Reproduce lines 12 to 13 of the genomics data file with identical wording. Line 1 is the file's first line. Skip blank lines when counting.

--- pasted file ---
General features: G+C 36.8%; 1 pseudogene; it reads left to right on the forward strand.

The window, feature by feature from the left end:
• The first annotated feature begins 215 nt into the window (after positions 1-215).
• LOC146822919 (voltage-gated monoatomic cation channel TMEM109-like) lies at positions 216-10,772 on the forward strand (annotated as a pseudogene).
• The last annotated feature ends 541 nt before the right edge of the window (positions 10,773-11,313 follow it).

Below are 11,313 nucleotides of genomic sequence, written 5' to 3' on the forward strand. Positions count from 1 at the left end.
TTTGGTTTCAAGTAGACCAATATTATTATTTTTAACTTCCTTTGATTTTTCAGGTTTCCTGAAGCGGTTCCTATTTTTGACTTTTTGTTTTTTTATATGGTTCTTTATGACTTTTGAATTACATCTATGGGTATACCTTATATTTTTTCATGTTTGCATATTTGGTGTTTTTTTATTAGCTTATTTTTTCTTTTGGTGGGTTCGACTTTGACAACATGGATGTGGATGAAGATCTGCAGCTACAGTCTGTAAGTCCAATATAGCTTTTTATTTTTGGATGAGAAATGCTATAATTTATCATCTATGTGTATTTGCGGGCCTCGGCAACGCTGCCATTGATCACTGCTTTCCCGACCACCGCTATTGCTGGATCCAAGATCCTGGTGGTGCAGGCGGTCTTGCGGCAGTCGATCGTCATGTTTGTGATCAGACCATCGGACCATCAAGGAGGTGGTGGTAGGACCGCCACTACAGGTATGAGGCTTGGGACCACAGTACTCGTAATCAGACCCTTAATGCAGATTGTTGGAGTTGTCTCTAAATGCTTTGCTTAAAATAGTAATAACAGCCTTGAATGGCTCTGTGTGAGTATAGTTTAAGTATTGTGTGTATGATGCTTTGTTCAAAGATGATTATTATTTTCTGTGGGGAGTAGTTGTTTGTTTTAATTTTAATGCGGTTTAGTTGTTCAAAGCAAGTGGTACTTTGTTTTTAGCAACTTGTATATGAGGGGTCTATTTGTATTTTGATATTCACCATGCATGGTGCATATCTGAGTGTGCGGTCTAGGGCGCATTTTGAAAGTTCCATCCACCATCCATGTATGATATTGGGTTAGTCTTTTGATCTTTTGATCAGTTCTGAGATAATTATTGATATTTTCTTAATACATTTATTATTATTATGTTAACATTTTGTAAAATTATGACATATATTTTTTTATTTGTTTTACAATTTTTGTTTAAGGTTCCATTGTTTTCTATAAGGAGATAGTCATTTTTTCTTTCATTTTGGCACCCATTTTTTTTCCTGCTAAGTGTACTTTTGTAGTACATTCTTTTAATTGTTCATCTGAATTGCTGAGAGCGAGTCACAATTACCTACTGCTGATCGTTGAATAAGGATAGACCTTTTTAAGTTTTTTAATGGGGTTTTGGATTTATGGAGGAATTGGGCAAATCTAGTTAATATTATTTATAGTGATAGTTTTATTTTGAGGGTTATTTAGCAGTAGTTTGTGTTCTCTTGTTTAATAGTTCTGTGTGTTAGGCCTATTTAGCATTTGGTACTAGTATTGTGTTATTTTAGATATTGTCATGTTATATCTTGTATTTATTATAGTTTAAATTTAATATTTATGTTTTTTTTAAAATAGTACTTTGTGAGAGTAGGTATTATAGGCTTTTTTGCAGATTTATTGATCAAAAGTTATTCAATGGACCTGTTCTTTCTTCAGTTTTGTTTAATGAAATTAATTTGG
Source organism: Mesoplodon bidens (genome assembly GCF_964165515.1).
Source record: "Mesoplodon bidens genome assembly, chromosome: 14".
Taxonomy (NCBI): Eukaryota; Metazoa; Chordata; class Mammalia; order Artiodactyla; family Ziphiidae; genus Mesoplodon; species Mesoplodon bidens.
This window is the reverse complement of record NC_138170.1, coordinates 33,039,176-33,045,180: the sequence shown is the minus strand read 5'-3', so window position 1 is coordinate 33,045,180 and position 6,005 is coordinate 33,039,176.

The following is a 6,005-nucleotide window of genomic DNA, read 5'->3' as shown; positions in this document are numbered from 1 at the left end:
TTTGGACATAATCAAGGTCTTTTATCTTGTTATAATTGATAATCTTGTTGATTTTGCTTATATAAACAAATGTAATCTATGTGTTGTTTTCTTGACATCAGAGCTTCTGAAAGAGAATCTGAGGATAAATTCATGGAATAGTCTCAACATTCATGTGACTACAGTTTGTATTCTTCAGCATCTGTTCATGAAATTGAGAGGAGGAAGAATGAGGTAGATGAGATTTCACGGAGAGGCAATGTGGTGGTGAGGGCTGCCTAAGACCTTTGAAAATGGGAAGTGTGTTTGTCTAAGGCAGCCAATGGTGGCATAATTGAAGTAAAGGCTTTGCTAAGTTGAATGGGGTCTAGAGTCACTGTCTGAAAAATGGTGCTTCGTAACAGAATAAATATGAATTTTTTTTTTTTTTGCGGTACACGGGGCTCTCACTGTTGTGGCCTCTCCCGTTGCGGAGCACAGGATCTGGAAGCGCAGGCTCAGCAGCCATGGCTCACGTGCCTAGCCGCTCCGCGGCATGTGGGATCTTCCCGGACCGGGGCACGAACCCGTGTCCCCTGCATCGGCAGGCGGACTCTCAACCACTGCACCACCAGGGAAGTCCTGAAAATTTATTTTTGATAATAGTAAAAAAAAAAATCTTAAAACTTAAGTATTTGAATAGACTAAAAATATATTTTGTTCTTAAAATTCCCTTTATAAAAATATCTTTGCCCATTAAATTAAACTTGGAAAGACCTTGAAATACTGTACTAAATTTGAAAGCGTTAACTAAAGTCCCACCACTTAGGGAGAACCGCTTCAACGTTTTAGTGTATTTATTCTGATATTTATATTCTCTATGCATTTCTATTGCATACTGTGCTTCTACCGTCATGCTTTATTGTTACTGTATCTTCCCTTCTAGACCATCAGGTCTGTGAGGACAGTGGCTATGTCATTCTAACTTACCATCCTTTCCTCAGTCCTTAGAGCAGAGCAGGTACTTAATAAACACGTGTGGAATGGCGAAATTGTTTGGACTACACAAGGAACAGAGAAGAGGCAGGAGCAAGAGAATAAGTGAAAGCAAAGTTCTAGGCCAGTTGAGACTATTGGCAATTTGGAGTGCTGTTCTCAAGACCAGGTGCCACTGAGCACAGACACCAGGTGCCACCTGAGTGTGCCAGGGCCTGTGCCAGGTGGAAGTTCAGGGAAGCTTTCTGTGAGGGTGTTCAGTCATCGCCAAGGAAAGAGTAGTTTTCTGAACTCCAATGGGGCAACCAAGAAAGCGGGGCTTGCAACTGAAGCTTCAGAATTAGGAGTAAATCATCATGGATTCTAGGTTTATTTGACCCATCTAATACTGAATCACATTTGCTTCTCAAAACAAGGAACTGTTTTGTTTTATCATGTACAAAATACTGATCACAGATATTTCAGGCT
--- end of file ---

The following is a 6,005-nucleotide window of genomic DNA, read 5'->3' as shown; positions in this document are numbered from 1 at the left end:
TTTGGACATAATCAAGGTCTTTTATCTTGTTATAATTGATAATCTTGTTGATTTTGCTTATATAAACAAATGTAATCTATGTGTTGTTTTCTTGACATCAGAGCTTCTGAAAGAGAATCTGAGGATAAATTCATGGAATAGTCTCAACATTCATGTGACTACAGTTTGTATTCTTCAGCATCTGTTCATGAAATTGAGAGGAGGAAGAATGAGGTAGATGAGATTTCACGGAGAGGCAATGTGGTGGTGAGGGCTGCCTAAGACCTTTGAAAATGGGAAGTGTGTTTGTCTAAGGCAGCCAATGGTGGCATAATTGAAGTAAAGGCTTTGCTAAGTTGAATGGGGTCTAGAGTCACTGTCTGAAAAATGGTGCTTCGTAACAGAATAAATATGAATTTTTTTTTTTTTTGCGGTACACGGGGCTCTCACTGTTGTGGCCTCTCCCGTTGCGGAGCACAGGATCTGGAAGCGCAGGCTCAGCAGCCATGGCTCACGTGCCTAGCCGCTCCGCGGCATGTGGGATCTTCCCGGACCGGGGCACGAACCCGTGTCCCCTGCATCGGCAGGCGGACTCTCAACCACTGCACCACCAGGGAAGTCCTGAAAATTTATTTTTGATAATAGTAAAAAAAAAAATCTTAAAACTTAAGTATTTGAATAGACTAAAAATATATTTTGTTCTTAAAATTCCCTTTATAAAAATATCTTTGCCCATTAAATTAAACTTGGAAAGACCTTGAAATACTGTACTAAATTTGAAAGCGTTAACTAAAGTCCCACCACTTAGGGAGAACCGCTTCAACGTTTTAGTGTATTTATTCTGATATTTATATTCTCTATGCATTTCTATTGCATACTGTGCTTCTACCGTCATGCTTTATTGTTACTGTATCTTCCCTTCTAGACCATCAGGTCTGTGAGGACAGTGGCTATGTCATTCTAACTTACCATCCTTTCCTCAGTCCTTAGAGCAGAGCAGGTACTTAATAAACACGTGTGGAATGGCGAAATTGTTTGGACTACACAAGGAACAGAGAAGAGGCAGGAGCAAGAGAATAAGTGAAAGCAAAGTTCTAGGCCAGTTGAGACTATTGGCAATTTGGAGTGCTGTTCTCAAGACCAGGTGCCACTGAGCACAGACACCAGGTGCCACCTGAGTGTGCCAGGGCCTGTGCCAGGTGGAAGTTCAGGGAAGCTTTCTGTGAGGGTGTTCAGTCATCGCCAAGGAAAGAGTAGTTTTCTGAACTCCAATGGGGCAACCAAGAAAGCGGGGCTTGCAACTGAAGCTTCAGAATTAGGAGTAAATCATCATGGATTCTAGGTTTATTTGACCCATCTAATACTGAATCACATTTGCTTCTCAAAACAAGGAACTGTTTTGTTTTATCATGTACAAAATACTGATCACAGATATTTCAGGCT